Yesterday, I left for home --
my workplace was sane, routine, and hectic as blood centers always get.
Today, I show up for work
with my co-workers glassy-eyed, pooling their money to buy as many Powerball tickets as they can purchase.
$700 MILLION they cried!
Ah, not really.
The prize would have a cash option of $558 million, and that's before taxes are deducted.
The $900 million prize is based on an annuity, which would pay out the money over 29 years.
THE ODDS SUCK!
The odds are one in 292.2 million,
which means you're really, really, really unlikely to win.
The odds used to be one in 175 million,
but Powerball made it harder to increase the jackpots.
By comparison, your chance of being struck by lightning in a year is about one in 960,000.
But as lottery officials often note, you have no chance of winning if you don't buy a ticket.
GET IT IN WRITING!
Some players feel they increase their odds of winning by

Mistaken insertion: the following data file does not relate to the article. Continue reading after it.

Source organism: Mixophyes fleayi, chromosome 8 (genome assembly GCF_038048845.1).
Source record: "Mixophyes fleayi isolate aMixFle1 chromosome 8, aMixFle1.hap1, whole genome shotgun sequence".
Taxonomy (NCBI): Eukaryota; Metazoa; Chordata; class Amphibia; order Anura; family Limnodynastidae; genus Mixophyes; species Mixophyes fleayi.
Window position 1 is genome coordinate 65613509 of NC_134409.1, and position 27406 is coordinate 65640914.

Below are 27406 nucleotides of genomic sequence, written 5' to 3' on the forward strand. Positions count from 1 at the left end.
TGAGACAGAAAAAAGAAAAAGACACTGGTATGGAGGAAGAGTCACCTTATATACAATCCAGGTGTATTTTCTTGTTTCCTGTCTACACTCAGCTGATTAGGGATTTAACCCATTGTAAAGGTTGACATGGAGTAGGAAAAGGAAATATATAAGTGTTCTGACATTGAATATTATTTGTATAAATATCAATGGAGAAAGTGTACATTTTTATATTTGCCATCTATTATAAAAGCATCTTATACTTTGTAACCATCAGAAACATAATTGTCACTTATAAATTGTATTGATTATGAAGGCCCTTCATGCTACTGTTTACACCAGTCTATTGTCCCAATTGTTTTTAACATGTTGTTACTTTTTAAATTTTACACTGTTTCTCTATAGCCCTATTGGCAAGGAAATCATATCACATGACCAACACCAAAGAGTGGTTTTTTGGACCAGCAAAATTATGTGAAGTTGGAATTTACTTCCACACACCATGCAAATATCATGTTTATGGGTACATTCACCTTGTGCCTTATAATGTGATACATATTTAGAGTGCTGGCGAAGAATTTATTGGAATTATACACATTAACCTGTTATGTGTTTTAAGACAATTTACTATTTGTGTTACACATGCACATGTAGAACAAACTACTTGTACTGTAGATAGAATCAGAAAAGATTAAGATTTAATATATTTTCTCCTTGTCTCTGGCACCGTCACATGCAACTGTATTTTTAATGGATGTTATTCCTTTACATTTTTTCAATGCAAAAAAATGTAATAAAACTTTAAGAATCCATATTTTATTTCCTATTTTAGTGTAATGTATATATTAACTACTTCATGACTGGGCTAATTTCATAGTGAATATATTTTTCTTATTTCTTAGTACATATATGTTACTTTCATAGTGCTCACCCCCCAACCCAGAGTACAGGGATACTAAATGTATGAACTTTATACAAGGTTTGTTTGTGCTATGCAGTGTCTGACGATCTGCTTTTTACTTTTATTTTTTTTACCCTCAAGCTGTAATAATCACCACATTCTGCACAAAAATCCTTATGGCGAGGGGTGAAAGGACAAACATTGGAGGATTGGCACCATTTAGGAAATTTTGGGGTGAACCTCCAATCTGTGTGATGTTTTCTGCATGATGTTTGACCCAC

pooling their money with co-workers, with a promise to split the winnings.
Joining with colleagues and friends can increase the fun of playing,
but the odds of winning are so tiny that adding 50 or 100 chances doesn't matter much.
Lottery officials recommend that if people pool their money,
they put down rules in writing for splitting the prize,
as it's easy for misunderstandings to crop up when hundreds of millions of dollars are at stake.
WHAT WOULD YOU DO WITH
(THE PRIZE AFTER TAXES)
Oh, I put in my $2, too,
for the work pool!
A small price to daydream, right?